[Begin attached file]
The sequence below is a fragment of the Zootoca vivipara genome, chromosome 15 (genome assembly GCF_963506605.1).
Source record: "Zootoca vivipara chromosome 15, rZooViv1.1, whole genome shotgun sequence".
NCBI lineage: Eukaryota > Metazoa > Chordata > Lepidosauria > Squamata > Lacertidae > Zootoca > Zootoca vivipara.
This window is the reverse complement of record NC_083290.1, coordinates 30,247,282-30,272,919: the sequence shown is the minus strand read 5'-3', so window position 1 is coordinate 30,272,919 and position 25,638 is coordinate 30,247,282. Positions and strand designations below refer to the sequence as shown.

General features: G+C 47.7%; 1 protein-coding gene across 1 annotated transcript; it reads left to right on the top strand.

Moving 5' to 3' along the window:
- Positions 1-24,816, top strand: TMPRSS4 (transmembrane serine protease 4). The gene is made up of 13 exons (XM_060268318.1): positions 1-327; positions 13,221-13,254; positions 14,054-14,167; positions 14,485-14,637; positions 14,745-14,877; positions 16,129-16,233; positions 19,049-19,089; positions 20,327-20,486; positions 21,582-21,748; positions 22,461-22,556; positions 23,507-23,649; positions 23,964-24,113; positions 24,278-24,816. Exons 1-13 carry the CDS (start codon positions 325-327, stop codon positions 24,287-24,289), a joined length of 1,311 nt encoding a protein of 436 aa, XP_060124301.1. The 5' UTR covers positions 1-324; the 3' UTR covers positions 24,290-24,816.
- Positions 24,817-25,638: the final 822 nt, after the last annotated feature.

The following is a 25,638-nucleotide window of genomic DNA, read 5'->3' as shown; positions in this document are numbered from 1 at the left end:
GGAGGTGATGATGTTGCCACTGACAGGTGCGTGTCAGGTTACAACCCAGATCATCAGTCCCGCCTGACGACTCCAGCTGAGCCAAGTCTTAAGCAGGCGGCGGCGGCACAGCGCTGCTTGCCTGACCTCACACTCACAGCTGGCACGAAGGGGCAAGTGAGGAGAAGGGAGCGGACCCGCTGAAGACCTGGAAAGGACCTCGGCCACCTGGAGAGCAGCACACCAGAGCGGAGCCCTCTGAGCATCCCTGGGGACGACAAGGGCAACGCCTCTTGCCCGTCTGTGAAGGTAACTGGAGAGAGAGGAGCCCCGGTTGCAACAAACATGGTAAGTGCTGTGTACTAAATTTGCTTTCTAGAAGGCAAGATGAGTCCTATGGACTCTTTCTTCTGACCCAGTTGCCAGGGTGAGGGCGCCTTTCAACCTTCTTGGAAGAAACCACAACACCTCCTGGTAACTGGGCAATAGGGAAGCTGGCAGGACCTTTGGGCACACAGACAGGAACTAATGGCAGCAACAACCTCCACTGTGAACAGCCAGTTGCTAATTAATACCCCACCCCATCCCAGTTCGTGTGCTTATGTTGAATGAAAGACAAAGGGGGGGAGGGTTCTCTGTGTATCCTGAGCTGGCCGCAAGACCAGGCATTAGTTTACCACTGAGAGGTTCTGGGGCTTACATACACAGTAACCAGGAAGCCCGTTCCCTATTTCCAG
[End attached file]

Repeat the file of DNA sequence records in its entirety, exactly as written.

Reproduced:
The sequence below is a fragment of the Zootoca vivipara genome, chromosome 15 (genome assembly GCF_963506605.1).
Source record: "Zootoca vivipara chromosome 15, rZooViv1.1, whole genome shotgun sequence".
NCBI lineage: Eukaryota > Metazoa > Chordata > Lepidosauria > Squamata > Lacertidae > Zootoca > Zootoca vivipara.
This window is the reverse complement of record NC_083290.1, coordinates 30,247,282-30,272,919: the sequence shown is the minus strand read 5'-3', so window position 1 is coordinate 30,272,919 and position 25,638 is coordinate 30,247,282. Positions and strand designations below refer to the sequence as shown.

General features: G+C 47.7%; 1 protein-coding gene across 1 annotated transcript; it reads left to right on the top strand.

Moving 5' to 3' along the window:
- Positions 1-24,816, top strand: TMPRSS4 (transmembrane serine protease 4). The gene is made up of 13 exons (XM_060268318.1): positions 1-327; positions 13,221-13,254; positions 14,054-14,167; positions 14,485-14,637; positions 14,745-14,877; positions 16,129-16,233; positions 19,049-19,089; positions 20,327-20,486; positions 21,582-21,748; positions 22,461-22,556; positions 23,507-23,649; positions 23,964-24,113; positions 24,278-24,816. Exons 1-13 carry the CDS (start codon positions 325-327, stop codon positions 24,287-24,289), a joined length of 1,311 nt encoding a protein of 436 aa, XP_060124301.1. The 5' UTR covers positions 1-324; the 3' UTR covers positions 24,290-24,816.
- Positions 24,817-25,638: the final 822 nt, after the last annotated feature.

The following is a 25,638-nucleotide window of genomic DNA, read 5'->3' as shown; positions in this document are numbered from 1 at the left end:
GGAGGTGATGATGTTGCCACTGACAGGTGCGTGTCAGGTTACAACCCAGATCATCAGTCCCGCCTGACGACTCCAGCTGAGCCAAGTCTTAAGCAGGCGGCGGCGGCACAGCGCTGCTTGCCTGACCTCACACTCACAGCTGGCACGAAGGGGCAAGTGAGGAGAAGGGAGCGGACCCGCTGAAGACCTGGAAAGGACCTCGGCCACCTGGAGAGCAGCACACCAGAGCGGAGCCCTCTGAGCATCCCTGGGGACGACAAGGGCAACGCCTCTTGCCCGTCTGTGAAGGTAACTGGAGAGAGAGGAGCCCCGGTTGCAACAAACATGGTAAGTGCTGTGTACTAAATTTGCTTTCTAGAAGGCAAGATGAGTCCTATGGACTCTTTCTTCTGACCCAGTTGCCAGGGTGAGGGCGCCTTTCAACCTTCTTGGAAGAAACCACAACACCTCCTGGTAACTGGGCAATAGGGAAGCTGGCAGGACCTTTGGGCACACAGACAGGAACTAATGGCAGCAACAACCTCCACTGTGAACAGCCAGTTGCTAATTAATACCCCACCCCATCCCAGTTCGTGTGCTTATGTTGAATGAAAGACAAAGGGGGGGAGGGTTCTCTGTGTATCCTGAGCTGGCCGCAAGACCAGGCATTAGTTTACCACTGAGAGGTTCTGGGGCTTACATACACAGTAACCAGGAAGCCCGTTCCCTATTTCCAG